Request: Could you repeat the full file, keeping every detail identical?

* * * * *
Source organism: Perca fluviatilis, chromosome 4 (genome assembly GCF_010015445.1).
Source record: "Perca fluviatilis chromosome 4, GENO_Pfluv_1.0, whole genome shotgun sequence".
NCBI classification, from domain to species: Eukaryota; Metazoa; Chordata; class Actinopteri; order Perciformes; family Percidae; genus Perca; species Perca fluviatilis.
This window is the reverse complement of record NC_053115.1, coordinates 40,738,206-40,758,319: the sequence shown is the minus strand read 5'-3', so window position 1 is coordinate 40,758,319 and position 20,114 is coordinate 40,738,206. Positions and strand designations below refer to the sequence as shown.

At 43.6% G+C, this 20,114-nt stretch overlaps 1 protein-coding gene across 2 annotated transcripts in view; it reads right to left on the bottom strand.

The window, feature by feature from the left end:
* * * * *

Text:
Source organism: Perca fluviatilis, chromosome 4 (genome assembly GCF_010015445.1).
Source record: "Perca fluviatilis chromosome 4, GENO_Pfluv_1.0, whole genome shotgun sequence".
NCBI classification, from domain to species: Eukaryota; Metazoa; Chordata; class Actinopteri; order Perciformes; family Percidae; genus Perca; species Perca fluviatilis.
This window is the reverse complement of record NC_053115.1, coordinates 40,738,206-40,758,319: the sequence shown is the minus strand read 5'-3', so window position 1 is coordinate 40,758,319 and position 20,114 is coordinate 40,738,206. Positions and strand designations below refer to the sequence as shown.

At 43.6% G+C, this 20,114-nt stretch overlaps 1 protein-coding gene across 2 annotated transcripts in view; it reads right to left on the bottom strand.

The window, feature by feature from the left end: